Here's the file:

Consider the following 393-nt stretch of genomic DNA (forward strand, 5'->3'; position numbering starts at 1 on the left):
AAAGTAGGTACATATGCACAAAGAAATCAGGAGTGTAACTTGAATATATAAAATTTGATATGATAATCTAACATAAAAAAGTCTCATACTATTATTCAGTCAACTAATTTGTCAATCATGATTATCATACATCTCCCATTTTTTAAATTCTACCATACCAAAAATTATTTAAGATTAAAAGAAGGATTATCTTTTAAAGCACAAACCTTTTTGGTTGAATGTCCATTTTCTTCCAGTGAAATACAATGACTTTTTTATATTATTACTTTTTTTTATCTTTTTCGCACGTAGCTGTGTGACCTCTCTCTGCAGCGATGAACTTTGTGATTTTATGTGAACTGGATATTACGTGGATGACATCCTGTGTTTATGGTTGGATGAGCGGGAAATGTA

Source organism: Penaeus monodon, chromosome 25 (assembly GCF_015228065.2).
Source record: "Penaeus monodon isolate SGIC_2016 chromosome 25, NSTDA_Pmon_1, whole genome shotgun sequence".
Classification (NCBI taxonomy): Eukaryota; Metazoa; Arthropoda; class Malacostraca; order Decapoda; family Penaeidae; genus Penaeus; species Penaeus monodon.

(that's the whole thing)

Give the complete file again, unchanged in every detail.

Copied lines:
Consider the following 393-nt stretch of genomic DNA (forward strand, 5'->3'; position numbering starts at 1 on the left):
AAAGTAGGTACATATGCACAAAGAAATCAGGAGTGTAACTTGAATATATAAAATTTGATATGATAATCTAACATAAAAAAGTCTCATACTATTATTCAGTCAACTAATTTGTCAATCATGATTATCATACATCTCCCATTTTTTAAATTCTACCATACCAAAAATTATTTAAGATTAAAAGAAGGATTATCTTTTAAAGCACAAACCTTTTTGGTTGAATGTCCATTTTCTTCCAGTGAAATACAATGACTTTTTTATATTATTACTTTTTTTTATCTTTTTCGCACGTAGCTGTGTGACCTCTCTCTGCAGCGATGAACTTTGTGATTTTATGTGAACTGGATATTACGTGGATGACATCCTGTGTTTATGGTTGGATGAGCGGGAAATGTA

Source organism: Penaeus monodon, chromosome 25 (assembly GCF_015228065.2).
Source record: "Penaeus monodon isolate SGIC_2016 chromosome 25, NSTDA_Pmon_1, whole genome shotgun sequence".
Classification (NCBI taxonomy): Eukaryota; Metazoa; Arthropoda; class Malacostraca; order Decapoda; family Penaeidae; genus Penaeus; species Penaeus monodon.